All Interests: Sports Health, Atrial Fibrillation, Diabetes Screening, Diabetes Management, Bronchitis, Bursitis, ... (Read more)

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Specializes in Hand Surgery, Orthopedics/Orthopedic Surgery
1500 South Main Street
Ft. Worth, TX
 

Dr. Timothy Niacaris specializes in hand surgery and orthopedics/orthopedic surgery and practices in Fort Worth, TX and Arlington, TX. Areas of expertise for Dr. Niacaris include knee problems, steroid injections, and knee surgery. Aetna EPO, Blue Cross/Blue Shield, and Coventry are among the insurance carriers that Dr. Niacaris takes. Dr. Niacaris graduated from the University of Texas Southwestern Medical School. His medical residency was performed at a hospital affiliated with the University of California, San Diego (UCSD). He has received the distinction of Texas Rising Stars. Dr. Niacaris is conversant in Spanish. He is affiliated with Plaza Medical Center of Fort Worth and Texas Health Harris Methodist Hospital Fort Worth. He welcomes new patients.

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Relevant Interests: , rheumatoid arthritis, autoimmune disorders

All Interests: Leg Fracture, Arm Fracture, Wrist Fracture, Shoulder Fracture, Elbow Fracture, Hand Fracture, Ankle ... (Read more)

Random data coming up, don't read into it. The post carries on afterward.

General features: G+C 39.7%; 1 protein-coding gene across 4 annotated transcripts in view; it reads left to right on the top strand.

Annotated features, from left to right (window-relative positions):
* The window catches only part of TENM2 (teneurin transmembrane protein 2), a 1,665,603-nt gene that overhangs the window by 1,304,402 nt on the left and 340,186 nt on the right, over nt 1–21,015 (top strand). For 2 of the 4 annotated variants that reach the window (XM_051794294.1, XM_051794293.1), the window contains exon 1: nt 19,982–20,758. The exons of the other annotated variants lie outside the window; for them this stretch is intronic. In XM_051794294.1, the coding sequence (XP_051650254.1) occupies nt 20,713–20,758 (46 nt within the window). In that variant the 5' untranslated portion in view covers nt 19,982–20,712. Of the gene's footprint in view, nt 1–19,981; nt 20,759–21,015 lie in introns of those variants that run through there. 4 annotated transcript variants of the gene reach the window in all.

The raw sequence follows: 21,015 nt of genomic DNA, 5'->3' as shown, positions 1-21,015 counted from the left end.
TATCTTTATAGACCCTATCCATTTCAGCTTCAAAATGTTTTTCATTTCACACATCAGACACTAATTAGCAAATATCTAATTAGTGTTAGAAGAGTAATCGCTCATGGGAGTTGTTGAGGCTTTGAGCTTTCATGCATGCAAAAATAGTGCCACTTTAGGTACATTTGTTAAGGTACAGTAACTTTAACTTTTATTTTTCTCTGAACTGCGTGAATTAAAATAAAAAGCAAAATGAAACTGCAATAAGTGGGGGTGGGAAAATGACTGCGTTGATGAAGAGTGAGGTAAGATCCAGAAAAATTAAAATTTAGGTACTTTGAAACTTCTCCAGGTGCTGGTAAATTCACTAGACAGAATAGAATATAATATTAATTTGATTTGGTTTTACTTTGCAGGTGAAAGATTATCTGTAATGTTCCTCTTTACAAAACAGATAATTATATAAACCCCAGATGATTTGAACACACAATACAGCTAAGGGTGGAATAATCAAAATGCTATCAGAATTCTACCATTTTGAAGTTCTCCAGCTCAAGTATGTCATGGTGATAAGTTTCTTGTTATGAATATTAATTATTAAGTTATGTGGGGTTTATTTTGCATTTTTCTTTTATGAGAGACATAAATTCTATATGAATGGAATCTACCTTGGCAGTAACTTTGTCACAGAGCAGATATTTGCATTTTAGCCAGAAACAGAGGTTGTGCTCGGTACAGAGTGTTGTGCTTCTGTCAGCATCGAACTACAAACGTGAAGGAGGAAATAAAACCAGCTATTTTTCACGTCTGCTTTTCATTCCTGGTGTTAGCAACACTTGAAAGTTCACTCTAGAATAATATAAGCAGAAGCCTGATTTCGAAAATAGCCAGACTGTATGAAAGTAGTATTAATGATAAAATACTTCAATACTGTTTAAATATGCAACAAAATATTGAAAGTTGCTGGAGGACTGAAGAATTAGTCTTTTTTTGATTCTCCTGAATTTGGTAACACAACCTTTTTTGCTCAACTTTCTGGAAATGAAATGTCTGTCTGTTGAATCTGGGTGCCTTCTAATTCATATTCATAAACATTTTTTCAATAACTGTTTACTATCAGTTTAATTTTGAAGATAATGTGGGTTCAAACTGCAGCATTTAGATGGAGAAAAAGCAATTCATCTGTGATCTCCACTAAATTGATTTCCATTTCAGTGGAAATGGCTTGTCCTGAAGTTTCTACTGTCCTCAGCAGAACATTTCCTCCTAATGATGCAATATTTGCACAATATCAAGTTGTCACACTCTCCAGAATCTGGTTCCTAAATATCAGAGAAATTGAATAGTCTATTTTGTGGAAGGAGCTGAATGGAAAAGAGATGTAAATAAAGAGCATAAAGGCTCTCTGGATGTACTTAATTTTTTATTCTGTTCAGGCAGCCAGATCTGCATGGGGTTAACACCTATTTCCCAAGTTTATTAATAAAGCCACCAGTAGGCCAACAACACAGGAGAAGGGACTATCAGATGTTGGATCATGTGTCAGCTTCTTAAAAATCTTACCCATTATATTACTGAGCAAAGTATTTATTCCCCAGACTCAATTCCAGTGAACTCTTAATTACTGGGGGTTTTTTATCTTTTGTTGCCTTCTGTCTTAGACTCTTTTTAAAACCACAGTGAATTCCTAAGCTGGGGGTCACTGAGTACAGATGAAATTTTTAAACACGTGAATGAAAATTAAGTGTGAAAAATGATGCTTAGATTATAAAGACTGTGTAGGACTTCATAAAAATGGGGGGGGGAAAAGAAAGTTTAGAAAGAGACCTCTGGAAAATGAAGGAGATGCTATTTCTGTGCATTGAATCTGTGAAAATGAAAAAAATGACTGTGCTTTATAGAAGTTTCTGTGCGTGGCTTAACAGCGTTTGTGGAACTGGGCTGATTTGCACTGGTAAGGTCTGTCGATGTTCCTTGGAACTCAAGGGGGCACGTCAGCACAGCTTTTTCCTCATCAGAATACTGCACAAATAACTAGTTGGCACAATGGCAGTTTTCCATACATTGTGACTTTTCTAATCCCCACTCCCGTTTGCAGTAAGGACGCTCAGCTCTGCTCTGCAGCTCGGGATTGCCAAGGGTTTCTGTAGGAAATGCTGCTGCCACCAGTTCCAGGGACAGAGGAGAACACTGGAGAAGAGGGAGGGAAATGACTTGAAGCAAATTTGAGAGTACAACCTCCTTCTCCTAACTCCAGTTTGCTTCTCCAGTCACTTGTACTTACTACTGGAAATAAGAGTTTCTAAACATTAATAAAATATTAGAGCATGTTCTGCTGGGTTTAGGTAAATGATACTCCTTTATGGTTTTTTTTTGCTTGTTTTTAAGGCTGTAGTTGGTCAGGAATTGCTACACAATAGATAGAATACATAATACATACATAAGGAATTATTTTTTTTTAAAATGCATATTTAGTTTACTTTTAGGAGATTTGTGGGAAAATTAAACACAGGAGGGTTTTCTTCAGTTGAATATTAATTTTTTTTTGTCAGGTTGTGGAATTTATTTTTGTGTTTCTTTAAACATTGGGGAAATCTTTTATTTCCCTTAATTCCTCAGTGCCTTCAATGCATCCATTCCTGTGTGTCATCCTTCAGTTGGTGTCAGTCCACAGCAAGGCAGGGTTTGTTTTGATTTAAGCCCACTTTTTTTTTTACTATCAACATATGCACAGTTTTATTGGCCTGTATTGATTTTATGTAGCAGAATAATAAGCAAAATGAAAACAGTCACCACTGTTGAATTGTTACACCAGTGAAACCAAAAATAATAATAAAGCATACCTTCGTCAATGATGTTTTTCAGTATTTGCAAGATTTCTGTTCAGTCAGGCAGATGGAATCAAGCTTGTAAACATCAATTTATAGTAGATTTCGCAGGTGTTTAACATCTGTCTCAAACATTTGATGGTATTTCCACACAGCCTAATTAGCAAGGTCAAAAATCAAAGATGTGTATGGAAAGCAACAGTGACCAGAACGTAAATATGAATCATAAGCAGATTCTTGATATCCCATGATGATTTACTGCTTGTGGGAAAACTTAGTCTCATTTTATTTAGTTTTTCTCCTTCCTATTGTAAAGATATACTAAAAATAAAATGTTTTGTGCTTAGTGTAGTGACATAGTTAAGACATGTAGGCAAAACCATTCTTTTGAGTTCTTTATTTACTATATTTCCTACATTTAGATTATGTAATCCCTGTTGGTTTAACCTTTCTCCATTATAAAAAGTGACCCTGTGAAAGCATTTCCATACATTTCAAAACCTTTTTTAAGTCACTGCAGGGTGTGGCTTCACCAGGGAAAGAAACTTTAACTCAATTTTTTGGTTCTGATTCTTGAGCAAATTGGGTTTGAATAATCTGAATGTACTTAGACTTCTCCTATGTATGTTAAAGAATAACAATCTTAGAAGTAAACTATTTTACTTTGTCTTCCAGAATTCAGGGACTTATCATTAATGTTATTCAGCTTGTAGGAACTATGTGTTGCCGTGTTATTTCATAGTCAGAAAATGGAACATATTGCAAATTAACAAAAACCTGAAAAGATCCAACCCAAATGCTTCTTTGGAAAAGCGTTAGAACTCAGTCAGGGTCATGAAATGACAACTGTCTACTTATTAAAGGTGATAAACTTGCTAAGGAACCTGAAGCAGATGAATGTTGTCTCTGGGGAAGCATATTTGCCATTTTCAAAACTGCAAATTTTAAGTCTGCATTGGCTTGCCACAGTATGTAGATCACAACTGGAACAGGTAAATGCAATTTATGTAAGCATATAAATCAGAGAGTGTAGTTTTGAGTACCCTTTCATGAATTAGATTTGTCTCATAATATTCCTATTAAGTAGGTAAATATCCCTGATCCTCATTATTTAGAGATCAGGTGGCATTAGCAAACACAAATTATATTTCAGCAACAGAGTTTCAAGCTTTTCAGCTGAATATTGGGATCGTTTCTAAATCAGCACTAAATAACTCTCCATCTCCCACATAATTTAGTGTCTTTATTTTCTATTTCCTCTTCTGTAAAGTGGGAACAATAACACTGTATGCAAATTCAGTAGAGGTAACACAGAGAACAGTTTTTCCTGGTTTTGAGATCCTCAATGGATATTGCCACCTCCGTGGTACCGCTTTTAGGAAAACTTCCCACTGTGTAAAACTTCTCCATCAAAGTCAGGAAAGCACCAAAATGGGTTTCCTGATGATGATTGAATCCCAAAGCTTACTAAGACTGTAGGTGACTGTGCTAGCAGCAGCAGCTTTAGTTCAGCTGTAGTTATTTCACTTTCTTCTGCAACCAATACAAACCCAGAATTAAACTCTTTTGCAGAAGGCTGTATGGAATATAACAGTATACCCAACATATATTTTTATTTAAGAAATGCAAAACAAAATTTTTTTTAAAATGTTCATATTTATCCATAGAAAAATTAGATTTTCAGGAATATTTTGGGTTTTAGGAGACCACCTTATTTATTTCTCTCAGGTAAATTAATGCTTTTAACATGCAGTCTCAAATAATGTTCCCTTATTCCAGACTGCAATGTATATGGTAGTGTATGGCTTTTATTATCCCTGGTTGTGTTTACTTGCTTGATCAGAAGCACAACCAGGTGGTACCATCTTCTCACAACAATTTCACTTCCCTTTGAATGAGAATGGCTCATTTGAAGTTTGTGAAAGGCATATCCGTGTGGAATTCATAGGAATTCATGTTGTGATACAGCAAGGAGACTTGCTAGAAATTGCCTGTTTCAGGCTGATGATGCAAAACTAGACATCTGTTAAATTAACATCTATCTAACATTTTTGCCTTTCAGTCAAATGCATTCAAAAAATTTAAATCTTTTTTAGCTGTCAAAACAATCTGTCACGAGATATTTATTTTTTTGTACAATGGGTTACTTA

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What is an Autoimmune Disorder?

An autoimmune disorder happens when the immune system mistakenly attacks the tissues of its own body, causing symptoms of illness. There are more than 80 different types of autoimmune disorders. While some are very rare, others are fairly common. Combined, autoimmune disorders are one of the leading causes of death and disability in the United States, affecting approximately 24 million people.

A properly working immune system identifies foreign substances in the body that might cause illness, such as bacteria and viruses. The immune system then creates antibodies which attack the foreign substances, neutralizing them and keeping the body safe. In people with autoimmune disorders, something goes wrong with this process. For reasons we don’t understand very well, the immune system creates antibodies to attack the patient’s own tissues.

Symptoms of an autoimmune disorder depend on which tissue is being attacked by the immune system, but common symptoms of autoimmune disease include fever, fatigue, and a general feeling of just not being well. Autoimmune disorders are more common in women than in men, and they may run in families. Autoimmune disorders can affect various parts of the body such as blood vessels, connective tissue, endocrine glands, joints, muscles, red blood cells, skin, and many others.

It is common to have more than one autoimmune disorder at a time. Most are chronic, or life-long illnesses, although they may come and go in flares. Treatment for autoimmune disorders depends on which part of the body is being attacked. For example:
  • A type 1 diabetic whose pancreas has been damaged will need insulin.
  • A person with Hashimoto’s whose thyroid has been damaged will need replacement thyroid hormones.
  • Someone with Sjogren’s syndrome will need eye drops and mouth rinses to replace tears and saliva.
Many autoimmune disorders of all kinds are treated with immune-suppressing medications, such as corticosteroids (e.g. prednisone) to reduce the effect of the immune system.